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  • Humaira Ahmed

I am not a Queen. It is time to break the hive.

Updated: Aug 7



It is time to break the hive.


Ever wonder why a certain female leader did not support you when they could have? Maybe they were suffering from the Queen Bee Syndrome. I have seen it happen. I have done it myself — I am guilty. 

All over social media we read about #womensupportingwomen and I did not realize the power of that until I founded Locelle — a platform to connect women with support and mentorship.


Throughout the process of building out the company, not only did I learn a lot about our members and their challenges, I also experienced what it is like to be a female founder and CEO in the tech industry.


Fact has it: There are less than 5% female CEOs in tech in Canada and it can be incredibly isolating. Everywhere I looked for guidance, I was referred to a man. That can be okay — in fact some of my mentors are still men, but I wanted to learn and hear from other women. Women who were starting out, women who had reached some big milestones and women who now invest in other women.


So I reached out to some incredible women leaders and, going with the supportive theme here, they shared their time, advice and learnings which have been invaluable to me. Their unwavering support reminded me of  the hashtag (#womensupportingwomen) and the value of that especially because these women were strangers. They helped a stranger because they could relate to some of my challenges and passion and they wanted to share their knowledge. Sometimes they also went out of  their way to help. Because I am a woman and women support other women; that is what we do.

As I worked tirelessly to build a brand for my company, Locelle, I also started to build my own brand. It was not planned but it happened and it was good. I started to get VIP invitations to events and often was asked to share my experiences, especially where gender diversity was needed. 


I started to learn that actually, there were perks to being a woman CEO in tech and then some. I found that if you as a woman CEO find your voice and build influence within the tech industry, you have the opportunity to stand out. I was being called a trailblazer, rockstar, unstoppable and a Queen! I had become an influencer.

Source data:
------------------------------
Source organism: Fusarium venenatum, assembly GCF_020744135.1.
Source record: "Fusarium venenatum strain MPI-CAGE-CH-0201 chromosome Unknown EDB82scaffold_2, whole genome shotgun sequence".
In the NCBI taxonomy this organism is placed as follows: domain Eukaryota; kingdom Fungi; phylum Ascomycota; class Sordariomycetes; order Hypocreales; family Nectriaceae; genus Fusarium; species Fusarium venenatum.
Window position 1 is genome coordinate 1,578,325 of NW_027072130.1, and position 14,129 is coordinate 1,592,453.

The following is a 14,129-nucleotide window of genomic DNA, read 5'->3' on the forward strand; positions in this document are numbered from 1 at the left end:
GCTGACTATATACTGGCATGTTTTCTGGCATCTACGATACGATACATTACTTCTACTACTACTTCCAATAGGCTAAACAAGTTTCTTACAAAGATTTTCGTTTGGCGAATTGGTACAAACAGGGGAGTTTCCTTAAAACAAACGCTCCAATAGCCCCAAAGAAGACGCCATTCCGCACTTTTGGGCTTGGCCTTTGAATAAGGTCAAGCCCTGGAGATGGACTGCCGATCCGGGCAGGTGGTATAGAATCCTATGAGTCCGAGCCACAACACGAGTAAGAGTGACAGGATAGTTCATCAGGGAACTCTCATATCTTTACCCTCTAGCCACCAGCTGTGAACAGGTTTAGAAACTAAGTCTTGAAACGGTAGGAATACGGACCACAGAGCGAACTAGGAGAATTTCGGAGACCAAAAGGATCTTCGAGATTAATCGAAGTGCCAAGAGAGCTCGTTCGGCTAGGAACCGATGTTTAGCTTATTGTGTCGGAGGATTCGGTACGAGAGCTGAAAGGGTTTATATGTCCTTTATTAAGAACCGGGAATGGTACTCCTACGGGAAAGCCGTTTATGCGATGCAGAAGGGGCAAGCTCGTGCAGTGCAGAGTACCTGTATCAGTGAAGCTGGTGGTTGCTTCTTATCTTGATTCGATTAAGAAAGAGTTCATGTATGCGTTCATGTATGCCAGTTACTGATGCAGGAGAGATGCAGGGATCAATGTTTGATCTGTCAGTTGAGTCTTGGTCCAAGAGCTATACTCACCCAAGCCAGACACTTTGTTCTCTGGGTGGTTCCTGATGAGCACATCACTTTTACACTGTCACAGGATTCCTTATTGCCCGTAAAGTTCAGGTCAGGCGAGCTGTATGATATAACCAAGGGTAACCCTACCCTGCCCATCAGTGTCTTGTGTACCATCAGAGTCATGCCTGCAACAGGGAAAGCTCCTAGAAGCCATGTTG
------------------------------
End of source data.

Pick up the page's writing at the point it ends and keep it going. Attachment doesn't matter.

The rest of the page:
And I started supporting other women. I had found my passion. All was fairly good on the #womensupportingwomen front. Until one day, it wasn’t.

One day, a fellow female founder who I had gotten to know quite well through my journey was seemingly doing amazing. Her company was taking off better than mine. I was proud of her and always showed my support to her. 


And then, it happened. She asked me to make an intro to one of the investors I, personally, have always wanted to work with. I said yes — but immediately realized I did not want to. That day I had to acknowledge an undesirable human emotion — Jealousy. This emotion is real and becomes apparent in the business world. It hit me in the gut. I remember telling myself, “Humaira, you support women. Period. You need to do this.” But I did not take action. To be fair, she never asked again (because maybe this is something women do - don't ask enough questions, or maybe she knew too).


I did not get the investor’s money and neither did she. Then one day, I saw her again. I was embarrassed, sad, hurt and curious. She ended up doing okay and still better than me. And I started to learn more about why women sometimes don’t support each other. I could have made that introduction. That is all she asked for. 


Why did I not make that introduction? I was jealous — plain and simple. 


I wanted to keep that investor for myself — after all, I had built that relationship over many months. But I was wrong. Looking back, I was wrong. I should have made that introduction. 


Since that incident, I started looking into the topic of jealousy in the workplace and that’s when I stumbled upon the term “Queen Bee Syndrome.” It is a thing!



First defined by psychologists at the University of Michigan in 1973, Queen Bee Syndrome describes a woman in a position of authority in a male-dominated environment who treats subordinates more critically if they are female.

Ever wonder why a certain woman leader did not support you when they could have? Maybe they were suffering from the Queen Bee Syndrome. I have seen it happen. I have done it myself — I am guilty. Once I learned about it, I started to see it happen more and more — perhaps because I was more aware of it. I saw other women in positions of power hinder other women’s growth and opportunities. There was this unseen competition, ironically, due to lack of gender diversity. 


Overtime, the word “Queen” became a trigger for me. The reality is that there can only be one Queen and the rest are supposed to be building the hive. There is no hive here and we are not Queens (except for maybe Beyoncé!). We need to  let go of our “Queen” titles and make room for other women. This will allow us to build a stronger community.


The truth is: there is plenty of room for all of us and if we truly support one another, we can achieve royally great things together.





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